“Venceréis […] pero no convenceréis.” – “You will win […] but you will not convince.”
So said the Basque philosopher Miguel de Unamuno at a fascist convention held at the University of Salamanca during the Spanish Civil War. Unamuno, as rector of the university, was presiding over the meeting, at which Falangist general José Millán Astray was also present. Having endured various impassioned speeches by the assorted fascist luminaries, as well as the chanting of the well-known francoist motto “¡Viva la muerte!” – “Long live death!”, Unamuno rose to give this closing address:
“I, having spent my life writing paradoxes that have provoked the ire of those who do not understand what I have written, and being an expert in this matter, find this ridiculous paradox repellent. General Millán-Astray is a cripple. There is no need for us to say this with whispered tones. He is a war cripple. So was Cervantes. But unfortunately, Spain today has too many cripples. And, if God does not help us, soon it will have very many more. It torments me to think that General Millán-Astray could dictate the norms of the psychology of the masses. A cripple, who lacks the spiritual greatness of Cervantes, hopes to find relief by adding to the number of cripples around him.”
“This is the temple of intelligence, and I am its high priest. You are profaning its sacred domain. You will win, because you have enough brute force. But you will not convince. In order to convince it is necessary to persuade, and to persuade you will need something that you lack: reason and right in the struggle. I see it is useless to ask you to think of Spain. I have spoken.”
The outrage that followed this shameless affront to fascist sensibilities is probably best summed up by General Millán’s cry of “Death to intelligence!” at the ageing academic, who was 72 at the time. Apparently, Unamuno only survived a lynching because he was escorted off the premises by Franco’s wife, Carmen Polo Martínez-Valdés. Aside from this being perhaps the single greatest instance of intellectual courage on record, it brings to the fore one of the central confrontations of the Spanish Civil war. Fascist (and Nazi) ideology, imagery and language were obsessed with death and repression, whereas those fighting on the Republican side for the most part believed in the individual’s freedom to live life however he or she saw fit.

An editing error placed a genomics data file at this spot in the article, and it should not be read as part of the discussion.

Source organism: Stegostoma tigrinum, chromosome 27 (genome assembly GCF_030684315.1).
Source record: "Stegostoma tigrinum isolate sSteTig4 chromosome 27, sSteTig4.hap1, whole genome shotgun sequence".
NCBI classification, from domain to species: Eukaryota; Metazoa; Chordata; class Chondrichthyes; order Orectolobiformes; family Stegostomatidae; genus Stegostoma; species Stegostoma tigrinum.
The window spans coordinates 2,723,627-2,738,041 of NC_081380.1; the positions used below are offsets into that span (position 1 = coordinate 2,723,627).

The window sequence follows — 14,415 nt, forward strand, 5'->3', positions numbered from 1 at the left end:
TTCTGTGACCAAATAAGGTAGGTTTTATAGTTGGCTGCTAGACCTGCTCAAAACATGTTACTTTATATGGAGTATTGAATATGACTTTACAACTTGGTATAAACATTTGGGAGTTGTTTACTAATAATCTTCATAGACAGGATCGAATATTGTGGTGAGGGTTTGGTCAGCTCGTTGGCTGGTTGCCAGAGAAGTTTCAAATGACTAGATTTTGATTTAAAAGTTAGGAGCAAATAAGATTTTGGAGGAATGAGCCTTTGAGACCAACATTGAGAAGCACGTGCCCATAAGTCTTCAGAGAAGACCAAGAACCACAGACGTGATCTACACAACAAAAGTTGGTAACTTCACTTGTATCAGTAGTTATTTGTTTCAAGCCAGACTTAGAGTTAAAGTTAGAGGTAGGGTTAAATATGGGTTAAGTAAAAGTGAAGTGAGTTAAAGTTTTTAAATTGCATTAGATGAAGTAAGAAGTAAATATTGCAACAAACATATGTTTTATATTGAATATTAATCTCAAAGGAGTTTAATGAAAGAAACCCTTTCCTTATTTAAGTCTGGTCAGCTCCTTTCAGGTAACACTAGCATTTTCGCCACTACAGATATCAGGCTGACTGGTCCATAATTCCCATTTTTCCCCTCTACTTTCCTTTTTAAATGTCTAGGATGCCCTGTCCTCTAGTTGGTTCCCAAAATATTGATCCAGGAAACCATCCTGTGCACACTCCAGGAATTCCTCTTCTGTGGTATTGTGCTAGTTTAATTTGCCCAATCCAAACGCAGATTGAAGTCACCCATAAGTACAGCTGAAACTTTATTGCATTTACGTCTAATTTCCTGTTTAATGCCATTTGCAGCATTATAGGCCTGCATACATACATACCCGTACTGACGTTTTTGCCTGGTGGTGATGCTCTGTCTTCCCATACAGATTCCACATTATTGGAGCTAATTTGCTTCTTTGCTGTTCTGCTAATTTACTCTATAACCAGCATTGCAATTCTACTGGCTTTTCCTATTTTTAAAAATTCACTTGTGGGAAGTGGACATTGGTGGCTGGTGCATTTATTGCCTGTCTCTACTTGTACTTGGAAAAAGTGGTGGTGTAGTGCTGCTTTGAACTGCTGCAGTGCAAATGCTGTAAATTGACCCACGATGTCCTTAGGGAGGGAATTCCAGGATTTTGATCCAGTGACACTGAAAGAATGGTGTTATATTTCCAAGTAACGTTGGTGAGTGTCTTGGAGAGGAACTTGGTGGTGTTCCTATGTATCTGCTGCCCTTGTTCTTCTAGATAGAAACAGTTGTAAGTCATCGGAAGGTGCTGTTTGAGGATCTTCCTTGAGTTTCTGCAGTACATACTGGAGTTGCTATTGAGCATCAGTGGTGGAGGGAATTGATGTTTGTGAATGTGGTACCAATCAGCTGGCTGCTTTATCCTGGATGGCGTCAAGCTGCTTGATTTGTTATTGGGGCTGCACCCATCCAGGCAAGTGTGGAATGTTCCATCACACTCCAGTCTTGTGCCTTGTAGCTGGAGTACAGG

No book I have read on the Spanish Civil War makes this ideological juxtaposition feel more vivid than Hemingway’s For Whom the Bell Tolls. It is a novel that celebrates life, and yet it is a novel surrounded by death. The protagonist, Robert Jordan, is a young American demolitions expert behind fascist lines who must compete simultaneously with enemy patrols and the partisan band’s own problems of disloyalty and infighting. The odds of survival are stacked hugely against him, a fact that he is fully aware of, and yet it is from this desperate situation that he truly begins to live. In fact, the reader is left overwhelmingly with the impression that Jordan’s thirst for life increases in direct proportion to his consciousness of death:
“Maybe that is my life and instead of it being threescore years and ten it is forty-eight hours or just threescore hours and ten or twelve rather […] I suppose it is possible to live as full a life in seventy hours as in seventy years.”
During his time in the Spanish Sierra, Jordan falls in love with María, a young Spanish partisan, as a result of which he is forced to struggle at all times with the tension that arises between his duty to the Republican cause and the overpowering emotion of his first love. It is a tension between love and war, life and death, and is not, of course, an original idea – one that is embodied in Freud’s conception of Eros and Thanatos as fundamental psychological drivers. It is a theme that runs throughout Hemingway’s novel and is reinforced by the author’s terse prose and the manner in which he channels Jordan’s subjectivity via a staccato stream-of-consciousness. In fact, such is the originality of the book’s style that this central idea feels completely novel, as if the sum of human experience can be compressed into seventy hours, or the pages of a book for that matter.